I wrote an article on the history of prayer beads in both the Christian East and the West and discuss the issue of the Muslim practice in this regard.
Reader Sergius has kindly allowed my article to appear on his website at: www.oldworldrus.com
Prayer beads were in use among pagan religions for thousands of years. Hinduism and Buddhism have them where different colours and numbers of beads have special significance.
Christians doubtless borrowed the use of prayer beads in this way for meditative prayer from the earliest beginnings and Fr. Deacon Ed's point on the use of beads in Judaism by Jewish mystics is well put.
In Judaism, strings of knots with tassels were carried as part of one's religious dress (tzitzith for example).
Christ Himself wore a fringed garment and tassels, as observant Jews did. The woman with the issue of blood who reached for the 'edge of His garment' was actually going for the most religiously significant part of our Lord's garments, the fringed parts.
The blue and white fringes signified the outpouring of God's Grace and protection on our lives, resembling the pouring of streams of olive oil, the symbol of Grace. Priests and Bishops still have fringes and tassels on their vestments and the prayer rope ends in a tassel.
Tassels and knots were believed to have been charged with special spiritual blessing and even good luck!
The knot was considered a mystical symbol even by pagans, thus Alexander the Great (venerated as a prophet in Islam and in Ethiopia
) cut the Gordian Knot.
The tied knot was seen by Judaism and others as a symbol of life's problems and sins, something that only God could "untie" or undo.
Knotted ropes with tassels ornamented staffs, as we read in the story about Isaac.
Jewish Christians related elements of their Judaic heritage to their Christian faith.
A tradition has it that St Peter would cut strings from his prayer shawl to tie around the necks of people he baptized - so many were baptized that he didn't want to baptize anyone twice etc.
This blue or white cord came to signify the "yoke of the Lord" and crosses were soon attached to them.
In Georgia, Crosses are still worn on white silk cords. In Ethiopia, the "Matab" or blue or black cord signifies one is a Christian. If you aren't wearing one, you are deemed to be a Muslim!
It was natural then for people to have knotted cords on which repeated prayers were said, such as the repetition of a Psalmic verse, the Name of Jesus, the Our Father and later the Hail Mary.
There are images of Our Lady holding a knotted white cord with tassels and this is the earliest form of the "Rosary."
The use of beads was also in vogue. St Paul of Thebes walked with two bags on either side of him. In one bag he had 300 pebbles. As he said his daily round of Our Fathers, he placed a pebble into the other bag each time he said a prayer and so didn't lose count in his prayer rule.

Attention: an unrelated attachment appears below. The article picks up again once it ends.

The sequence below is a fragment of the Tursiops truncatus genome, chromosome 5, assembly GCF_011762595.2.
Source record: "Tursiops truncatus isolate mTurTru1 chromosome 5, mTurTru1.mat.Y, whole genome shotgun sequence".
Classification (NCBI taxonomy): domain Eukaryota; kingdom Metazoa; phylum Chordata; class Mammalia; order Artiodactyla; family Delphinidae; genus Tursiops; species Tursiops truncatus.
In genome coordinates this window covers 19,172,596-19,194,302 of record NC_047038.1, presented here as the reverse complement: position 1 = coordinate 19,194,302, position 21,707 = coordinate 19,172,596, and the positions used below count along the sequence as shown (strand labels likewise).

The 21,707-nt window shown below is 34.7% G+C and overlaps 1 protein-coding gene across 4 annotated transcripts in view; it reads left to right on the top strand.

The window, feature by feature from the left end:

Also, St Clare of Assisi prayed in this exact same manner.
The Orthodox Church has kept the most ancient form of the prayer rope, approved by St Basil the Great, as a knotted cord ending in a tassel.
The Old Believers have the "Ladder" or "vervitsa" which is a leather device with folds ending in two leather triangular forms, resembling a Roman stole.
This is also a very ancient Christian devotional device.
"Prayer wheels" were also in vogue in the early centuries of the Church, but not in terms of the Buddhist prayer wheels.
These were small round objects with knotches that one turned in one's hand as one said the Jesus Prayer, and some have likened the prayer rope to a prayer wheel. The "Rosary ring" of today is actually a small version of this ancient Christian prayer wheel device!
One of the earliest divisions of beads or knots was based on the Holy Trinity and the years that Christ lived. There were beads or knotted cords with 33 beads, as was popular in Ireland. In the Middle East, there were three times this amount or 99 beads, considered a sacred number. Others reflected the number of Psalms, 50 - 150.
It is almost a certainty that Muslims borrowed the beads from both Christians and pagans. There are Muslim sects that do not use beads at all, such as the Wahnabi sect, that prays on its fingers. They say that the Prophet Muhammad refused to use beads and prayed on his fingers, since the beads were a practice used by Christians!
When I worked in a government department, I wrote an article about the different faith traditions in our province. In writing about Islam, I made passing mention of the "dhikr" or Islamic prayer beads.
Well, I received some angry calls from irate Muslims who told me that prayer beads was something other faiths did, not them, and where did I get my facts? (People keep asking me that here as well
So the use of prayer beads among Muslims is not universal, and probably serves as further evidence that it is a practice that was borrowed from the Christians.
[ 04-05-2002: Message edited by: Orthodox Catholic ]